Category Archives: Download

361. Routes, Reindeer & Reasoning

Well, we are nearly at the end of a very crazy year. Congratulations on surviving it!

So, it’s been a while since the last blog post. Apologies for that. At the moment I am involved in Mixed Attainment teaching with Year 8. To finish off the term, I thought we deserved a bit of fun. We have a week of lessons left so I’m going for a mini project each lesson.

Lesson 1: Santa’s Route
I found this fab task on the Maths Drill website. There is a real chance for extension in this task, which is great for the mixed attainment classroom.

Lesson 2: Reindeer Ratios (Updated 13th Dec)
We have been following the White Rose Maths scheme for Year 8, which covers a lot of proportion and reasoning through ratio, multiplicative change and fractions. This task tries to cover some of these skills. The answers will be uploaded soon.

Lesson 3: Elf Box Packing Problem (Updated 14th Dec) Elf Box Packing Problem Solutions
This task involves using multiplicative change and fractional multiplication and division, with a dash of unit conversion. There is some work on shapes, but formulae are given where necessary. The first four pages print nicely into a folded A4 (A5) booklet. There is a help sheet for the box packing problem; this would be better printed on A4.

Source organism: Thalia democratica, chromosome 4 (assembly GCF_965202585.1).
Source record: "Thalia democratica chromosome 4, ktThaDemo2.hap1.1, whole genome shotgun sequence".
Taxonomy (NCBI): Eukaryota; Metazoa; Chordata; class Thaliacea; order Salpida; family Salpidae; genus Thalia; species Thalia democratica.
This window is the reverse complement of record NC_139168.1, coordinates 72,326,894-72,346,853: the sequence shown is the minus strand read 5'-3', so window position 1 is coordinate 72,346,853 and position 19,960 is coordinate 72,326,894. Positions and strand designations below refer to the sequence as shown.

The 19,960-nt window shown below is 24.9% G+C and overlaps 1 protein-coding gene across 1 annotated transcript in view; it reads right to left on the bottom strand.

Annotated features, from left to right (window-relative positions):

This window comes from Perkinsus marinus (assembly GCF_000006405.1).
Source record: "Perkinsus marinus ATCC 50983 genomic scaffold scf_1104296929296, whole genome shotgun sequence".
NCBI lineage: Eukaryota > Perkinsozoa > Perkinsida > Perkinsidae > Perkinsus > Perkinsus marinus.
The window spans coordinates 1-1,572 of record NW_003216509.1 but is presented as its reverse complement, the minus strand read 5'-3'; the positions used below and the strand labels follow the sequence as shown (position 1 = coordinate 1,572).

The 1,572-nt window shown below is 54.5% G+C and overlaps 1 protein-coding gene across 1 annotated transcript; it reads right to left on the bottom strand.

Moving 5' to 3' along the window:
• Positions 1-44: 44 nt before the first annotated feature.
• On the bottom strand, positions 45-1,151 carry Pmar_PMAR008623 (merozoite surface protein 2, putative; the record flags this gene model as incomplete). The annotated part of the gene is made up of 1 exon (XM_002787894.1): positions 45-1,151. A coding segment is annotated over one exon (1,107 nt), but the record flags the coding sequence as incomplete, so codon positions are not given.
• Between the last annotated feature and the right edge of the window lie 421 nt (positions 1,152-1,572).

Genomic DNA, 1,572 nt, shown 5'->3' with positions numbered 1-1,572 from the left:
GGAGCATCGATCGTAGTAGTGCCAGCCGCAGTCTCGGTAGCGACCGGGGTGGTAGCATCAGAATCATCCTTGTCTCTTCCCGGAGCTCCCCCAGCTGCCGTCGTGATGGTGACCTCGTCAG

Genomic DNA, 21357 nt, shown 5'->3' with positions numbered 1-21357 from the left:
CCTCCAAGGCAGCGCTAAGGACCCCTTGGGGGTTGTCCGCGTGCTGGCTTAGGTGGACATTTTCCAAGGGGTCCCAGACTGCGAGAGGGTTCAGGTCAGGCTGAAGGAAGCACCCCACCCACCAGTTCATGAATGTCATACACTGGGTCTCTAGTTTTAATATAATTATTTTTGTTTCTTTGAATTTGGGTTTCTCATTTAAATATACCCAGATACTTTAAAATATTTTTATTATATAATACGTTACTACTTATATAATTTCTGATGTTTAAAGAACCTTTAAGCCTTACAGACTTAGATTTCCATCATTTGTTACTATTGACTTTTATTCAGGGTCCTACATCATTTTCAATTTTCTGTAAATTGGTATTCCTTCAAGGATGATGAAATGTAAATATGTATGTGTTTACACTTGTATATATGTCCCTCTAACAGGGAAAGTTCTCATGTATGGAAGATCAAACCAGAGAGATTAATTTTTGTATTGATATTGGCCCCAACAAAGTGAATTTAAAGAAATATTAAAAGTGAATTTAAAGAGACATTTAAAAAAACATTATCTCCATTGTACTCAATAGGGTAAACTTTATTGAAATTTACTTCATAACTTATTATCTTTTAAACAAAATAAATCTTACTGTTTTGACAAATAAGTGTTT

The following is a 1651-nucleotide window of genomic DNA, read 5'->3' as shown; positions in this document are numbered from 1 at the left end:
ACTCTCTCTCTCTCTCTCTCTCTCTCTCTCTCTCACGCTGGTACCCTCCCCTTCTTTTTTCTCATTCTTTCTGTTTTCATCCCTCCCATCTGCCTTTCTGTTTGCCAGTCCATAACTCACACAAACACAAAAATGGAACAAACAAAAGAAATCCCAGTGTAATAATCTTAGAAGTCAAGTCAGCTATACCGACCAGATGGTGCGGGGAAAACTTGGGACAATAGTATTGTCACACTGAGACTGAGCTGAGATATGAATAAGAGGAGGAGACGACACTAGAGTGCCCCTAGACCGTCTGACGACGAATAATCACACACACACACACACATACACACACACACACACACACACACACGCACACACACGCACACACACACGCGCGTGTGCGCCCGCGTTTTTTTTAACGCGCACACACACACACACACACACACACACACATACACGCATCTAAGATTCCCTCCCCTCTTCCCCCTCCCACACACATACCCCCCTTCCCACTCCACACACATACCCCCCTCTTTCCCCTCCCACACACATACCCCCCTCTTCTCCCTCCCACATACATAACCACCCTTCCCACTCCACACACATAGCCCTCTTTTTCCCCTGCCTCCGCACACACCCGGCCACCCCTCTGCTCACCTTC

359. Proportional steps

Just a quick resource upload today.

Image credit: https://www.heyn.co.uk/

I’ve written a step by step resource on how to construct algebraic direct proportion relationships, including the answers.

Small steps in Direct Proportion (docx)

Small steps in Direct Proportion (PDF)

I used this with a Year 11 class who aren’t very confident with algebra. They were surprised by how straight forward the work was and were happy to now attempt problem solving with algebra.

357. It’s not square!

I do love a little challenge for A-level Further Maths students. They are often confident and very capable mathematicians, but occasionally overlook the small details. This challenge looks into which strategies students use when working with 3D vectors, lines and angles.

The most annoying thing? There is no single correct answer.

What is the investigation?

Students start with two points, create a line, construct two perpendicular lines and then join up the lines – did they create a square? How do you know? Justify it?

Download the instructions here: It’s not square (docx), It’s not square (PDF)

Skills required

  • Distance between two points
  • Equation of a line in three dimensions
  • Scalar (dot) product

Solution/Discussion point

  • Students need to use the same direction vector for both perpendicular lines too create a square
  • The two new corners need to be n the same direction away from the original line (not one above and one below)
  • It’s interesting to discuss what non-squares they made. Technology could be used to plot them in 3D.

350. Quadratic factor puzzle

Back in posts 95. Quadratic puzzles and 322. Quadratic puzzles I’ve looked at how to approach factorising and solving quadratic equations/expressions in a ‘gentle’ way.

Time to take off the kid gloves!

I have an awesome class of 13 year olds who are starting out on quadratic manipulation. They are great, but there are a significant number who rush their work and skip steps of working out because they ‘know what they are doing’. Really? Let’s see …